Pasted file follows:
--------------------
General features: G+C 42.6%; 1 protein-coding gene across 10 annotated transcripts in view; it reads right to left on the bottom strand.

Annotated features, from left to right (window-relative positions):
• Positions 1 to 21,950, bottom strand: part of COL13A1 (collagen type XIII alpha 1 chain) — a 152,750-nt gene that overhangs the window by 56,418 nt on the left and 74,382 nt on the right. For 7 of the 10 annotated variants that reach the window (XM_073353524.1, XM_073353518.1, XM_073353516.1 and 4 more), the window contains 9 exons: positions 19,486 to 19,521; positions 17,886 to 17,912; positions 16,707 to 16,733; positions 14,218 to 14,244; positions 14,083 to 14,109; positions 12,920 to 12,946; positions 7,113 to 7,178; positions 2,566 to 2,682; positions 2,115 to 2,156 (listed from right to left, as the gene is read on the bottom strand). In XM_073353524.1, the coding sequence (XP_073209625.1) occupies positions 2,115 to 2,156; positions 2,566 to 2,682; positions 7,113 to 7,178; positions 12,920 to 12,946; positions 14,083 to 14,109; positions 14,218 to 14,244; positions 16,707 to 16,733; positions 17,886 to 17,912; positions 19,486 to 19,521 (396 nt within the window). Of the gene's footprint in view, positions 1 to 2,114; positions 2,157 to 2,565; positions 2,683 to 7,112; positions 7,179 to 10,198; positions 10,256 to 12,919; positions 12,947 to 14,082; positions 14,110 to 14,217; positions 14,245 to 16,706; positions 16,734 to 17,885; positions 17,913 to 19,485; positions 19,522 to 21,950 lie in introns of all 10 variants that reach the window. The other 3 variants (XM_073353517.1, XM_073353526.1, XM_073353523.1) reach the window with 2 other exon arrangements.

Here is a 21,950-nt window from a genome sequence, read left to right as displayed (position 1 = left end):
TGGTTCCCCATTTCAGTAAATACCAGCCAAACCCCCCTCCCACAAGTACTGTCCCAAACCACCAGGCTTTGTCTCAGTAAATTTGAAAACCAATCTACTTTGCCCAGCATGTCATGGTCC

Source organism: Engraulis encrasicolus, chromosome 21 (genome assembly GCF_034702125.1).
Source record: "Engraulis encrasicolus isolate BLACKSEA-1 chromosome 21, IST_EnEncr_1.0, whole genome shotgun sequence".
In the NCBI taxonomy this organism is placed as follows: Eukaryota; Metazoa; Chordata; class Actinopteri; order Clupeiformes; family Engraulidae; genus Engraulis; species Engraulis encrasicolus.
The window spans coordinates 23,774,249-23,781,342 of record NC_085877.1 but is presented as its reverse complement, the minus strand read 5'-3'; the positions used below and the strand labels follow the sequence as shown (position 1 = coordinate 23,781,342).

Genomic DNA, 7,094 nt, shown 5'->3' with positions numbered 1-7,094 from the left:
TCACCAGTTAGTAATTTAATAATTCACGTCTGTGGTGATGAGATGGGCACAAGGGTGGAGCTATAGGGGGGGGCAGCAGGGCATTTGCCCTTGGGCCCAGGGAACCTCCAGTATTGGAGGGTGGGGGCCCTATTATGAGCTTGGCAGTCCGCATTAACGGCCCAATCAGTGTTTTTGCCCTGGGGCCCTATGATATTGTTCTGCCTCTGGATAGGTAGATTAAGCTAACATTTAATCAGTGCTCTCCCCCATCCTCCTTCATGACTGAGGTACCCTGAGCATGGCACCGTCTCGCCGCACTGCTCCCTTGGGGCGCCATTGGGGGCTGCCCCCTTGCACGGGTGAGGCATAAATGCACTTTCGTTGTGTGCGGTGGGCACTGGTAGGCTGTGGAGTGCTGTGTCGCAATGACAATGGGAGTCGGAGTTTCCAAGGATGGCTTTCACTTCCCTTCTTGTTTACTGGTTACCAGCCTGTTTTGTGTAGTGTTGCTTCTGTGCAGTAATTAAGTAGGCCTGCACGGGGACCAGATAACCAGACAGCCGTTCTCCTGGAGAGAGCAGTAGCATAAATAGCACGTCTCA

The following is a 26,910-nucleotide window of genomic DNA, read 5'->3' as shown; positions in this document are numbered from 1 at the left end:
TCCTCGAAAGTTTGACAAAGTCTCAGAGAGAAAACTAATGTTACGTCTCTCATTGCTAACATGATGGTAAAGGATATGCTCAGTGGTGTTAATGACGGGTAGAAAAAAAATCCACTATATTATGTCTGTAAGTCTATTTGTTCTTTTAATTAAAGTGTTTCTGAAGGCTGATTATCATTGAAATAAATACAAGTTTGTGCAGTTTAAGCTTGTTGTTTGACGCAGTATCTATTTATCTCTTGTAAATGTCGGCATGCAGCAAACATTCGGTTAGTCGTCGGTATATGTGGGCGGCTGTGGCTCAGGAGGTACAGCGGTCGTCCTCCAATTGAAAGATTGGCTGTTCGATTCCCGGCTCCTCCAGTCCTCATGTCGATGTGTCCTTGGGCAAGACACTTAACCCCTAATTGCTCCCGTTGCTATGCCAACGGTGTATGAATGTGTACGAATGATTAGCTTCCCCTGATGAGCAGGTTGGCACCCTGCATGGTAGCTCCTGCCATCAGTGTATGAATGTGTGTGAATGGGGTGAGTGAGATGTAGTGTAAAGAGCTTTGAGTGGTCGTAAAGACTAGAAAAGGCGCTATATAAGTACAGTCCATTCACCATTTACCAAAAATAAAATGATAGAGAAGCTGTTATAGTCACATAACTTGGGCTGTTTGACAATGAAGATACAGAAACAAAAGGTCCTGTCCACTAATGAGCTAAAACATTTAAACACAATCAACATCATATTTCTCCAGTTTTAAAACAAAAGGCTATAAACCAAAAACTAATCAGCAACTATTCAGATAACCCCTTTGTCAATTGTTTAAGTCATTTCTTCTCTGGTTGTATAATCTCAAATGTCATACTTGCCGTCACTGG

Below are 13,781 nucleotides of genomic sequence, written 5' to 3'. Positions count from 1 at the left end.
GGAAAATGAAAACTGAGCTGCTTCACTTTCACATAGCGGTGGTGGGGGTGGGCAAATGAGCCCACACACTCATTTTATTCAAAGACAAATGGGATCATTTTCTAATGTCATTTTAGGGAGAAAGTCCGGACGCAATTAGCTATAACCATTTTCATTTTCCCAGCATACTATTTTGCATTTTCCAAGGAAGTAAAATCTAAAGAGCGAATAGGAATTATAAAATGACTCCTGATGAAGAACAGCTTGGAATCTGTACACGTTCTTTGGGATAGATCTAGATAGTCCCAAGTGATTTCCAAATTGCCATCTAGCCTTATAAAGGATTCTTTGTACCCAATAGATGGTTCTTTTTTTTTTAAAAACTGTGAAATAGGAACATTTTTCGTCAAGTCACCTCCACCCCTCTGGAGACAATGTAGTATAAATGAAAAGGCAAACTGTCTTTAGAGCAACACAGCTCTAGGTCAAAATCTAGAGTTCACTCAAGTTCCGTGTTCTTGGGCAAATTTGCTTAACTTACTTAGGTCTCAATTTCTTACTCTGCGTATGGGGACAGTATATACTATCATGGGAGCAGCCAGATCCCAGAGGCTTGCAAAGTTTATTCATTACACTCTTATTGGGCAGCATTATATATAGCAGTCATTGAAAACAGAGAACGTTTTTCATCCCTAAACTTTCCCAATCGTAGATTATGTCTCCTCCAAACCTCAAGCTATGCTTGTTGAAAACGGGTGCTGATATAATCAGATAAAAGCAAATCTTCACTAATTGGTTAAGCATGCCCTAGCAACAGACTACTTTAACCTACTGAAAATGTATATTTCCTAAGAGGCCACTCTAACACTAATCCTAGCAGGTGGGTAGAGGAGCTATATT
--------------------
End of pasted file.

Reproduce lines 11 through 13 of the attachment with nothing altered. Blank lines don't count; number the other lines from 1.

TCACCAGTTAGTAATTTAATAATTCACGTCTGTGGTGATGAGATGGGCACAAGGGTGGAGCTATAGGGGGGGGCAGCAGGGCATTTGCCCTTGGGCCCAGGGAACCTCCAGTATTGGAGGGTGGGGGCCCTATTATGAGCTTGGCAGTCCGCATTAACGGCCCAATCAGTGTTTTTGCCCTGGGGCCCTATGATATTGTTCTGCCTCTGGATAGGTAGATTAAGCTAACATTTAATCAGTGCTCTCCCCCATCCTCCTTCATGACTGAGGTACCCTGAGCATGGCACCGTCTCGCCGCACTGCTCCCTTGGGGCGCCATTGGGGGCTGCCCCCTTGCACGGGTGAGGCATAAATGCACTTTCGTTGTGTGCGGTGGGCACTGGTAGGCTGTGGAGTGCTGTGTCGCAATGACAATGGGAGTCGGAGTTTCCAAGGATGGCTTTCACTTCCCTTCTTGTTTACTGGTTACCAGCCTGTTTTGTGTAGTGTTGCTTCTGTGCAGTAATTAAGTAGGCCTGCACGGGGACCAGATAACCAGACAGCCGTTCTCCTGGAGAGAGCAGTAGCATAAATAGCACGTCTCA

The following is a 26,910-nucleotide window of genomic DNA, read 5'->3' as shown; positions in this document are numbered from 1 at the left end:
TCCTCGAAAGTTTGACAAAGTCTCAGAGAGAAAACTAATGTTACGTCTCTCATTGCTAACATGATGGTAAAGGATATGCTCAGTGGTGTTAATGACGGGTAGAAAAAAAATCCACTATATTATGTCTGTAAGTCTATTTGTTCTTTTAATTAAAGTGTTTCTGAAGGCTGATTATCATTGAAATAAATACAAGTTTGTGCAGTTTAAGCTTGTTGTTTGACGCAGTATCTATTTATCTCTTGTAAATGTCGGCATGCAGCAAACATTCGGTTAGTCGTCGGTATATGTGGGCGGCTGTGGCTCAGGAGGTACAGCGGTCGTCCTCCAATTGAAAGATTGGCTGTTCGATTCCCGGCTCCTCCAGTCCTCATGTCGATGTGTCCTTGGGCAAGACACTTAACCCCTAATTGCTCCCGTTGCTATGCCAACGGTGTATGAATGTGTACGAATGATTAGCTTCCCCTGATGAGCAGGTTGGCACCCTGCATGGTAGCTCCTGCCATCAGTGTATGAATGTGTGTGAATGGGGTGAGTGAGATGTAGTGTAAAGAGCTTTGAGTGGTCGTAAAGACTAGAAAAGGCGCTATATAAGTACAGTCCATTCACCATTTACCAAAAATAAAATGATAGAGAAGCTGTTATAGTCACATAACTTGGGCTGTTTGACAATGAAGATACAGAAACAAAAGGTCCTGTCCACTAATGAGCTAAAACATTTAAACACAATCAACATCATATTTCTCCAGTTTTAAAACAAAAGGCTATAAACCAAAAACTAATCAGCAACTATTCAGATAACCCCTTTGTCAATTGTTTAAGTCATTTCTTCTCTGGTTGTATAATCTCAAATGTCATACTTGCCGTCACTGG